I say “sort of” because the new software faces the same limitations as ChatGPT itself: It might spread disinformation about the potential for disinformation. As OpenAI explains, the tool will likely yield a lot of false positives and negatives, sometimes with great confidence. In one example, given the first lines of the Book of Genesis, the software concluded that it was likely to be AI-generated. God, the first AI.
Yesterday Vladimir Putin went to Stalingrad. It was the 80th anniversary of the Soviet victory over Nazi Germany in the city once named after the Soviet dictator. The current Russian dictator solemnly bowed his head and knelt before a wreath laid to honor the heroes of the battle that turned the tide of World War II. The day before the ceremony, a bronze bust of Joseph Stalin had been unveiled in the city, whose name was changed to Volgograd in 1961. By then Stalin, perhaps the 20th century’s greatest mass murderer, was out of favor. But for Putin, the city is still Stalingrad, the year is still 1943, Nazis are still waging a scorched-earth war, and the heroic Russian people are still fighting a far stronger enemy in defense of the motherland. Only it’s 2023, and the enemy is the independent, democratic, much smaller nation of Ukraine, led by a Jewish president and armed by Western democracies—including Germany.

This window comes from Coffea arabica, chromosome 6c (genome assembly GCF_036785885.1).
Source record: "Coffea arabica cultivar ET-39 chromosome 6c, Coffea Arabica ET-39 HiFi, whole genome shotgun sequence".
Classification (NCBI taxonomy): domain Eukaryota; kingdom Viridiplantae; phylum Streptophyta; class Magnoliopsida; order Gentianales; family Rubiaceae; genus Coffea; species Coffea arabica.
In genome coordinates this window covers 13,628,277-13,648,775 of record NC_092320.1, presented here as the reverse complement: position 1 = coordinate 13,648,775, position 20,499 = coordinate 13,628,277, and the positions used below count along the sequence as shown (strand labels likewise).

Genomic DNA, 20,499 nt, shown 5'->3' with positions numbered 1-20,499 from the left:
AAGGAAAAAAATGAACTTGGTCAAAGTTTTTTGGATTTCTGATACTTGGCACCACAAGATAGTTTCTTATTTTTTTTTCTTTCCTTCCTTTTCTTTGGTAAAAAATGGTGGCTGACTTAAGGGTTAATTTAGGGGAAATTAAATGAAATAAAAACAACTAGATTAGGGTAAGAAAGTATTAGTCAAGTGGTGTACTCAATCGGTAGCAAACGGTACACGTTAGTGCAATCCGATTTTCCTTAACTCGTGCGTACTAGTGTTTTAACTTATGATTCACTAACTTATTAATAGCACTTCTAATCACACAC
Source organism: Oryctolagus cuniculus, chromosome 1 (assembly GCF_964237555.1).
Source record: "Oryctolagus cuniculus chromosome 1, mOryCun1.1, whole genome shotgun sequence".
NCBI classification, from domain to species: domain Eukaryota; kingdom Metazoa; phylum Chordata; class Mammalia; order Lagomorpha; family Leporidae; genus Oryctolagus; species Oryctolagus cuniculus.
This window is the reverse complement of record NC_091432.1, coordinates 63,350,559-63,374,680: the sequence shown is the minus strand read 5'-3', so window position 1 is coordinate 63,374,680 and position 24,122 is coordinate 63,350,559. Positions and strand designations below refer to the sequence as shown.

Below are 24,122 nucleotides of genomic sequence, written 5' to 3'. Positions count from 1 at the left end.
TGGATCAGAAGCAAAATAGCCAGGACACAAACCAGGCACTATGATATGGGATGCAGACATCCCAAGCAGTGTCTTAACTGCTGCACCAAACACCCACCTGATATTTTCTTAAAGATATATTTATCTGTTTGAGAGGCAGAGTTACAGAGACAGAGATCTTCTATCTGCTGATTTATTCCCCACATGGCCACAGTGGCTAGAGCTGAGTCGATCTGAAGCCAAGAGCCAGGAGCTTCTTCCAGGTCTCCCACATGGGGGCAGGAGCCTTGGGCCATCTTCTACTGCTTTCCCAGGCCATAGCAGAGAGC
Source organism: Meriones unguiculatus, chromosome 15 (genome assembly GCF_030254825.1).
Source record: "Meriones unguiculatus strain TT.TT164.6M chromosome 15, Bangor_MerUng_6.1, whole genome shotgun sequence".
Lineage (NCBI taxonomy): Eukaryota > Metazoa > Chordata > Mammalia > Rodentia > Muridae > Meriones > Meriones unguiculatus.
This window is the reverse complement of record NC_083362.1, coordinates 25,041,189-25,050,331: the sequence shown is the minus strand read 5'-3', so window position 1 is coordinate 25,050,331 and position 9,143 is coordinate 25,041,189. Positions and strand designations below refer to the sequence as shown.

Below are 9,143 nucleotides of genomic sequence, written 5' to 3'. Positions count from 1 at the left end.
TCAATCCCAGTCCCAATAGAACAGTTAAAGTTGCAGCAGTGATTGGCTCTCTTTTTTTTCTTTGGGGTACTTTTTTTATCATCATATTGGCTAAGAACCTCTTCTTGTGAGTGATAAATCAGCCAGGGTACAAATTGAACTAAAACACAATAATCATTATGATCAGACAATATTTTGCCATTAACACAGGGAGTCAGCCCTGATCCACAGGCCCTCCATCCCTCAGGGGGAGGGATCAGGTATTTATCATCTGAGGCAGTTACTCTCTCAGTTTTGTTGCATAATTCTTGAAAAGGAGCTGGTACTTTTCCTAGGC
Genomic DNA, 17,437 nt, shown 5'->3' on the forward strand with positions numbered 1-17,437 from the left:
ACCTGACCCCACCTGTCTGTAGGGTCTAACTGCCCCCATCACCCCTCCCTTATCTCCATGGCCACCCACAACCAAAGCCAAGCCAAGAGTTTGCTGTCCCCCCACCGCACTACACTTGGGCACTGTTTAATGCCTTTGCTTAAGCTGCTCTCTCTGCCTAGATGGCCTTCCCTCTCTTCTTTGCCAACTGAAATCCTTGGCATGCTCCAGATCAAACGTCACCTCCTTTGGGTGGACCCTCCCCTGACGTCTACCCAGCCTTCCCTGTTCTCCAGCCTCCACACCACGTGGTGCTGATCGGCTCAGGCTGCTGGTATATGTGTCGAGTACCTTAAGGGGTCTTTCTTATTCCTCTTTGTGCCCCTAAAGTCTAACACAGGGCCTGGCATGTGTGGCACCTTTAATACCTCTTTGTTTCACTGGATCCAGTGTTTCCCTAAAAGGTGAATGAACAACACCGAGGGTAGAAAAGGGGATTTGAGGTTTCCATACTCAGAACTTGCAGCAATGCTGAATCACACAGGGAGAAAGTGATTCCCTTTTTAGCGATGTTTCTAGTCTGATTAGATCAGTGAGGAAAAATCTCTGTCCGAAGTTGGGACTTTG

Long hours on the job can temporarily ease the symptoms of depression and anxiety. But you’re better off leaving the office and facing your feelings head-on.
“How to Build a Life” is a column by Arthur Brooks, tackling questions of meaning and happiness. Click here to listen to his podcast series on all things happiness, How to Build a Happy Life.
Winston Churchill was many things: statesman, soldier, writer. He was one of the first world leaders to sound the alarm about the Nazi menace in the 1930s, and then captivated the global imagination as a leader against the Axis powers in World War II. While prime minister of the United Kingdom during the war, he kept a crushing schedule, often spending 18 hours a day at work. On top of this, he wrote book after book in office. By the end of his life, he had finished 43, filling 72 volumes.
Churchill also suffered from crippling depression, which he called his “black dog,” and which visited him again and again. It seems almost unthinkable that he could be so productive in states so grim that he once told his doctor, “I don’t like to stand by the side of a ship and look down into the water. A second’s action would end everything.”
Expect Donald Trump to blame his own party if the Republicans’ debt-ceiling gambit goes wrong.
Updated at 9:20 a.m. ET on February 2, 2023